About

Patricia Handshiegel

Digital Dish covers the ins and outs of an Internet executive moving into the television arena. Disher Patricia Handschiegel is the founder of Stylediary.net, which she sold to Stylehive.com in November 2007. She has a background in Internet infrastructure and technology business, was an advisor to Kaboodle.com (sold to Hearst in 2007), and has contributed as an entertainment/media business writer for Venturebeat.com. She’s also been an early visionary of professional Internet TV content since 2005 and is currently an advisor on several entertainment/Internet projects. Always an entrepreneur, she had a highly profitable babysitting monopoly at 11, lent her writing skill to students at 17 and landed her first published national article at 23.

She has also worked as a ghost writer for a national TV correspondent. At 22, she was recognized nationally for promoting the growth of women’s hockey and advised companies on creating hockey products for women. She’s been quoted and profiled in dozens of media outlets since and is currently developing two book concepts. A serial entrepreneur, she plans to continue to build Internet, entertainment and media companies, with the goal of promoting social change and charities. She is currently involved in the use of technology to help find missing and abused children, and has contributed financially to TheJoyfulChild.org and other organizations. She is the founder of Look|Shop|List.com (in development).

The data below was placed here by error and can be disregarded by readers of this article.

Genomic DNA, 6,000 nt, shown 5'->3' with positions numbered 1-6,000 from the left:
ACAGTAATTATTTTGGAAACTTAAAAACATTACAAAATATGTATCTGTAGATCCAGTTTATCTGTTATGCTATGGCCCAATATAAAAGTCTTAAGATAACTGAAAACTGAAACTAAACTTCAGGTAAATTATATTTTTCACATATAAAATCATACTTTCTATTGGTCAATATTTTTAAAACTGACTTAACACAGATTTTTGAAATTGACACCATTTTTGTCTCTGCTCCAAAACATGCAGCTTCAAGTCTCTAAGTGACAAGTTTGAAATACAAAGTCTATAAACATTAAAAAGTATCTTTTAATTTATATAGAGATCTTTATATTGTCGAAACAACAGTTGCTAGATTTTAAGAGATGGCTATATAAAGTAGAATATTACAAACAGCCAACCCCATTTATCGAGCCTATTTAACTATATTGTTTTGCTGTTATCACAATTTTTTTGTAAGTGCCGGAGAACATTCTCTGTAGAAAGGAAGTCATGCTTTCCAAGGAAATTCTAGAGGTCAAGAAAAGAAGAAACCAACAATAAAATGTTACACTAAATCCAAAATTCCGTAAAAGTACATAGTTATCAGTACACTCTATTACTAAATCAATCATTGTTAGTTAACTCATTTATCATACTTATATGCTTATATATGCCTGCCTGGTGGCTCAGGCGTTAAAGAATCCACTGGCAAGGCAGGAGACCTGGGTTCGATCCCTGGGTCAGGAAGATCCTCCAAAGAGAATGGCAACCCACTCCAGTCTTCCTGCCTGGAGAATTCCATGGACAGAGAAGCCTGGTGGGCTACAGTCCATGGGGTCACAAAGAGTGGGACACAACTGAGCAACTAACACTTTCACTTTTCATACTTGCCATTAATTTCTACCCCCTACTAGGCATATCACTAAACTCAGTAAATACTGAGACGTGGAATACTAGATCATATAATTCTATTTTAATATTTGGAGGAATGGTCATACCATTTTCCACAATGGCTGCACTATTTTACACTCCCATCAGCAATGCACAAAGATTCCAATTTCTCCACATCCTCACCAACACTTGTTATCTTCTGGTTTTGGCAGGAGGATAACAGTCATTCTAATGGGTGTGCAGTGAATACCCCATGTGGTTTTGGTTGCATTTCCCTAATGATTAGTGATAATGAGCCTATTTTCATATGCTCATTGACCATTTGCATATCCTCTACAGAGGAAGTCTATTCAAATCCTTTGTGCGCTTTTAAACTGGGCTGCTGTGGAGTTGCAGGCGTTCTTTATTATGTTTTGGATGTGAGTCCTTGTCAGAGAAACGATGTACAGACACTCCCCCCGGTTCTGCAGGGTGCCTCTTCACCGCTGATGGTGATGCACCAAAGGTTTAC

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Wal-Mart Has the First Look at the Future of TV

February 9, 2009 11:45 AM

A lot of people talk about the future of television as if it’s a new forecast, but the convergence of the Internet and broadband has been baked into the Web’s plan since long before the first video appeared on the Web. Its wireless capabilities were always there, too. It’s just one of the many things the incredible Internet protocol (IP) platform can do.

Walmart End Cap TV

Was the first look at the new TV platform unveiled by a television giant? Was it ushered in by a major studio?

Not exactly. The first early view has turned up at none other than your local Wal-Mart store. The mass retailer’s new in-store TV display system taps the Internet platform in a way never seen before. Piped throughout its aisles, it serves up custom-created news and ad spots to its customers, complete with touchscreens that enable them to engage and interact.

Remember the scenes in “Minority Report,” where Tom Cruise was marketed to as he walked through various buildings?

It’s a bit like this, only less intrusive. While it may seem an in-store display is far from what our home TV systems will look like in the future, it really isn’t going to be much different. Flat panels feed us our favorite shows as they normally do now—but instead of the broadcast network supplying the content, it’s the Internet. DVR capabilities, customization tools and other ways to engage are baked right in—just touch the screen, or the remote, and you’re good to go. In the home, your IPTV experience won’t be quite as big and expansive, but you can imagine the possibilities.

Need to head out while still watching the big game? No issue. Just grab it and go on your handheld, which will support Internet TV content the same as your flat panel or that tiny tube in the kitchen or office.

I have to say it was pretty exciting to see. The future of television is about to become very cool!

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